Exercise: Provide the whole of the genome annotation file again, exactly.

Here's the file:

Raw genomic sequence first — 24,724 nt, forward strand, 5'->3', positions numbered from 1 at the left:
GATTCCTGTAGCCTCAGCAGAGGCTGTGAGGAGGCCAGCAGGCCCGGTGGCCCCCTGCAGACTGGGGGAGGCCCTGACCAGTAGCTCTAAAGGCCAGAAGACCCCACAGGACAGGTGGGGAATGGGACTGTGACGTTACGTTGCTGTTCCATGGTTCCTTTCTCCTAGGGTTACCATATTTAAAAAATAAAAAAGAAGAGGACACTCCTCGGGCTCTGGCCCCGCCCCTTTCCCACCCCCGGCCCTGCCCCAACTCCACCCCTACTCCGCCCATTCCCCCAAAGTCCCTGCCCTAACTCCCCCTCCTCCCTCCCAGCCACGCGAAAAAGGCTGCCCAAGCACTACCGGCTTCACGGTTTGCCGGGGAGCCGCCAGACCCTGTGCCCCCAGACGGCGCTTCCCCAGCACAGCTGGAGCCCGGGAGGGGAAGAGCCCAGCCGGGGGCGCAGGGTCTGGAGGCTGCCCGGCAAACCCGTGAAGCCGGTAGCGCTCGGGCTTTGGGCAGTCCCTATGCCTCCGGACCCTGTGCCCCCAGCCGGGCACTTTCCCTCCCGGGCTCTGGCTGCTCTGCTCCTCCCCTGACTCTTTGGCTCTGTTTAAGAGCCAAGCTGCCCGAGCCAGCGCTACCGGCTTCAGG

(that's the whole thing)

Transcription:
Raw genomic sequence first — 24,724 nt, forward strand, 5'->3', positions numbered from 1 at the left:
GATTCCTGTAGCCTCAGCAGAGGCTGTGAGGAGGCCAGCAGGCCCGGTGGCCCCCTGCAGACTGGGGGAGGCCCTGACCAGTAGCTCTAAAGGCCAGAAGACCCCACAGGACAGGTGGGGAATGGGACTGTGACGTTACGTTGCTGTTCCATGGTTCCTTTCTCCTAGGGTTACCATATTTAAAAAATAAAAAAGAAGAGGACACTCCTCGGGCTCTGGCCCCGCCCCTTTCCCACCCCCGGCCCTGCCCCAACTCCACCCCTACTCCGCCCATTCCCCCAAAGTCCCTGCCCTAACTCCCCCTCCTCCCTCCCAGCCACGCGAAAAAGGCTGCCCAAGCACTACCGGCTTCACGGTTTGCCGGGGAGCCGCCAGACCCTGTGCCCCCAGACGGCGCTTCCCCAGCACAGCTGGAGCCCGGGAGGGGAAGAGCCCAGCCGGGGGCGCAGGGTCTGGAGGCTGCCCGGCAAACCCGTGAAGCCGGTAGCGCTCGGGCTTTGGGCAGTCCCTATGCCTCCGGACCCTGTGCCCCCAGCCGGGCACTTTCCCTCCCGGGCTCTGGCTGCTCTGCTCCTCCCCTGACTCTTTGGCTCTGTTTAAGAGCCAAGCTGCCCGAGCCAGCGCTACCGGCTTCAGG